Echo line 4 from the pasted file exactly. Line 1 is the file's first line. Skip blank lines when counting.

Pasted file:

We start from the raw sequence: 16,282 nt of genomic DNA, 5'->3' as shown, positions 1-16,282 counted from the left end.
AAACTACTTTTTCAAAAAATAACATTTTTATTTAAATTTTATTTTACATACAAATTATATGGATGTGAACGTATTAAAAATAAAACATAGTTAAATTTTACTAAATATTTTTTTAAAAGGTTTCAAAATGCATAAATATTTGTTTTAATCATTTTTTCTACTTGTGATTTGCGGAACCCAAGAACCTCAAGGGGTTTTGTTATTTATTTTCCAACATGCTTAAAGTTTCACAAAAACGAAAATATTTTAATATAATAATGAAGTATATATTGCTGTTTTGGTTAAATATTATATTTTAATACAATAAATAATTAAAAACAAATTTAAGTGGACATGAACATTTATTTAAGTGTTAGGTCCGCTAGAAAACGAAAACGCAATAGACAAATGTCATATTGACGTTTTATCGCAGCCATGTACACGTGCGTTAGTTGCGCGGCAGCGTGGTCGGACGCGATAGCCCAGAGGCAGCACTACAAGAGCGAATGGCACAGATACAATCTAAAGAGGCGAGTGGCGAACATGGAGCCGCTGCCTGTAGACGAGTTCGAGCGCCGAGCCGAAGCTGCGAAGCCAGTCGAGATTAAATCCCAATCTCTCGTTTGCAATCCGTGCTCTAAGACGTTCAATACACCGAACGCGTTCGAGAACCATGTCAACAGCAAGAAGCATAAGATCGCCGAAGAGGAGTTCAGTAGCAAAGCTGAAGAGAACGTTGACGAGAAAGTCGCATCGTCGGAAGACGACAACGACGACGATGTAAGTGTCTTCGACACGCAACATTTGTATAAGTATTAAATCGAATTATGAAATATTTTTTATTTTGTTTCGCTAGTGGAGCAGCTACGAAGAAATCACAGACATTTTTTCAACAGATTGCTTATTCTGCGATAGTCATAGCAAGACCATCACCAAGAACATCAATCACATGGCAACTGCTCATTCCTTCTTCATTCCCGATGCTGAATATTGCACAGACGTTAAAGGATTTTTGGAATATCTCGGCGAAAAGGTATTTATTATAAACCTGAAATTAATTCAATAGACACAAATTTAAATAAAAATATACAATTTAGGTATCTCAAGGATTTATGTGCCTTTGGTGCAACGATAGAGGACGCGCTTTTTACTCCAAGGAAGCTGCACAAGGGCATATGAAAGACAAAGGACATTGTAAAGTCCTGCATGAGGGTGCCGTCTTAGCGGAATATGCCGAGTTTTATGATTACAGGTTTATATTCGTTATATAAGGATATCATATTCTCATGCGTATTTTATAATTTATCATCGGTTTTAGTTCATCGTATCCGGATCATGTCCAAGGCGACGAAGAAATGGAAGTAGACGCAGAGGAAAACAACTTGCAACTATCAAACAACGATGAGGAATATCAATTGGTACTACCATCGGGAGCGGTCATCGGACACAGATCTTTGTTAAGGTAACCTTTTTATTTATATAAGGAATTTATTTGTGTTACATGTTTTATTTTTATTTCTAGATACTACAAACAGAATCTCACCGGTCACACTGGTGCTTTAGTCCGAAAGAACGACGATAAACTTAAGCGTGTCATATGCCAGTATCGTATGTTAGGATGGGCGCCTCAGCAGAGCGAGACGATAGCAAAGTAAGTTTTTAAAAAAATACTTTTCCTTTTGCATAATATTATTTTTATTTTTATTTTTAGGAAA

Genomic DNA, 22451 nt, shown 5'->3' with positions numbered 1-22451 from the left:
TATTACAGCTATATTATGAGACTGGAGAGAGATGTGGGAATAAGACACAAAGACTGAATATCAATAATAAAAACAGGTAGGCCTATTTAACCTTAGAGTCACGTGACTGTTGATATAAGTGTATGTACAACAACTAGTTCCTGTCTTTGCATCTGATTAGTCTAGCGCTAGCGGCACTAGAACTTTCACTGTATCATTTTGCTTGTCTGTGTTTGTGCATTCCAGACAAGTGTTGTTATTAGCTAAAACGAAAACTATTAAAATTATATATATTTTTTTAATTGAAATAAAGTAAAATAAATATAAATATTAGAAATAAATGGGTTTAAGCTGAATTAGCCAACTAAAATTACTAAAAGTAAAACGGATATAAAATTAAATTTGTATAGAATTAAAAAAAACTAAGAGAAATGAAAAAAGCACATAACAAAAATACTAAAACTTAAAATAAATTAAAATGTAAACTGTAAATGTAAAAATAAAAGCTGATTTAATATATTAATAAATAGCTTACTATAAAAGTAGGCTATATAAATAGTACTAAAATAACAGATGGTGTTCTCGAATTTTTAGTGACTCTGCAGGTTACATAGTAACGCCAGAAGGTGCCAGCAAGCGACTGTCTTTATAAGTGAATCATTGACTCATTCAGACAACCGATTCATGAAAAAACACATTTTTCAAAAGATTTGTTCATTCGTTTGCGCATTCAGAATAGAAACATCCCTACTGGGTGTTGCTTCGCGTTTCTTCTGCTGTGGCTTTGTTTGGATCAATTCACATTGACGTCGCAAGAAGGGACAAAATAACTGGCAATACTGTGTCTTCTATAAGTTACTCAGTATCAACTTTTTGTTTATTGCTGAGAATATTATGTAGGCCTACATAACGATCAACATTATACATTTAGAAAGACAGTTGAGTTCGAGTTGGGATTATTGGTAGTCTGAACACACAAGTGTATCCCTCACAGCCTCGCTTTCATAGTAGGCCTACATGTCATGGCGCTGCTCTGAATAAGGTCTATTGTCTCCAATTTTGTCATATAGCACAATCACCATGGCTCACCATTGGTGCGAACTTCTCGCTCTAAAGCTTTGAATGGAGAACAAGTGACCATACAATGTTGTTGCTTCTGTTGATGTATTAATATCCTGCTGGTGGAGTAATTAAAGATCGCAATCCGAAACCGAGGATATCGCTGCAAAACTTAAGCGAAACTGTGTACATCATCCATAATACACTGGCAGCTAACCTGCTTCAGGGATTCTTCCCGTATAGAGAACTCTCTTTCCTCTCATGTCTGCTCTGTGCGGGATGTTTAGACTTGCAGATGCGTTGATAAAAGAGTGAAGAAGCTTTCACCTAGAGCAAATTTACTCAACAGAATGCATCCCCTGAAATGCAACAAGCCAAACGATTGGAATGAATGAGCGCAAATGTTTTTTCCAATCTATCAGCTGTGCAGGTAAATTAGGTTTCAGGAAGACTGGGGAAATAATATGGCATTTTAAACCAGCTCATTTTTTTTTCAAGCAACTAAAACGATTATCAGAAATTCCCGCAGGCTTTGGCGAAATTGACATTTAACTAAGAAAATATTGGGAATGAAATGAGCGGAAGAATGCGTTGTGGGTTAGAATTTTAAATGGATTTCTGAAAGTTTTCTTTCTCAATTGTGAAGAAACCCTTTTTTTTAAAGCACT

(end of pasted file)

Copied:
TATTACAGCTATATTATGAGACTGGAGAGAGATGTGGGAATAAGACACAAAGACTGAATATCAATAATAAAAACAGGTAGGCCTATTTAACCTTAGAGTCACGTGACTGTTGATATAAGTGTATGTACAACAACTAGTTCCTGTCTTTGCATCTGATTAGTCTAGCGCTAGCGGCACTAGAACTTTCACTGTATCATTTTGCTTGTCTGTGTTTGTGCATTCCAGACAAGTGTTGTTATTAGCTAAAACGAAAACTATTAAAATTATATATATTTTTTTAATTGAAATAAAGTAAAATAAATATAAATATTAGAAATAAATGGGTTTAAGCTGAATTAGCCAACTAAAATTACTAAAAGTAAAACGGATATAAAATTAAATTTGTATAGAATTAAAAAAAACTAAGAGAAATGAAAAAAGCACATAACAAAAATACTAAAACTTAAAATAAATTAAAATGTAAACTGTAAATGTAAAAATAAAAGCTGATTTAATATATTAATAAATAGCTTACTATAAAAGTAGGCTATATAAATAGTACTAAAATAACAGATGGTGTTCTCGAATTTTTAGTGACTCTGCAGGTTACATAGTAACGCCAGAAGGTGCCAGCAAGCGACTGTCTTTATAAGTGAATCATTGACTCATTCAGACAACCGATTCATGAAAAAACACATTTTTCAAAAGATTTGTTCATTCGTTTGCGCATTCAGAATAGAAACATCCCTACTGGGTGTTGCTTCGCGTTTCTTCTGCTGTGGCTTTGTTTGGATCAATTCACATTGACGTCGCAAGAAGGGACAAAATAACTGGCAATACTGTGTCTTCTATAAGTTACTCAGTATCAACTTTTTGTTTATTGCTGAGAATATTATGTAGGCCTACATAACGATCAACATTATACATTTAGAAAGACAGTTGAGTTCGAGTTGGGATTATTGGTAGTCTGAACACACAAGTGTATCCCTCACAGCCTCGCTTTCATAGTAGGCCTACATGTCATGGCGCTGCTCTGAATAAGGTCTATTGTCTCCAATTTTGTCATATAGCACAATCACCATGGCTCACCATTGGTGCGAACTTCTCGCTCTAAAGCTTTGAATGGAGAACAAGTGACCATACAATGTTGTTGCTTCTGTTGATGTATTAATATCCTGCTGGTGGAGTAATTAAAGATCGCAATCCGAAACCGAGGATATCGCTGCAAAACTTAAGCGAAACTGTGTACATCATCCATAATACACTGGCAGCTAACCTGCTTCAGGGATTCTTCCCGTATAGAGAACTCTCTTTCCTCTCATGTCTGCTCTGTGCGGGATGTTTAGACTTGCAGATGCGTTGATAAAAGAGTGAAGAAGCTTTCACCTAGAGCAAATTTACTCAACAGAATGCATCCCCTGAAATGCAACAAGCCAAACGATTGGAATGAATGAGCGCAAATGTTTTTTCCAATCTATCAGCTGTGCAGGTAAATTAGGTTTCAGGAAGACTGGGGAAATAATATGGCATTTTAAACCAGCTCATTTTTTTTTCAAGCAACTAAAACGATTATCAGAAATTCCCGCAGGCTTTGGCGAAATTGACATTTAACTAAGAAAATATTGGGAATGAAATGAGCGGAAGAATGCGTTGTGGGTTAGAATTTTAAATGGATTTCTGAAAGTTTTCTTTCTCAATTGTGAAGAAACCCTTTTTTTTAAAGCACT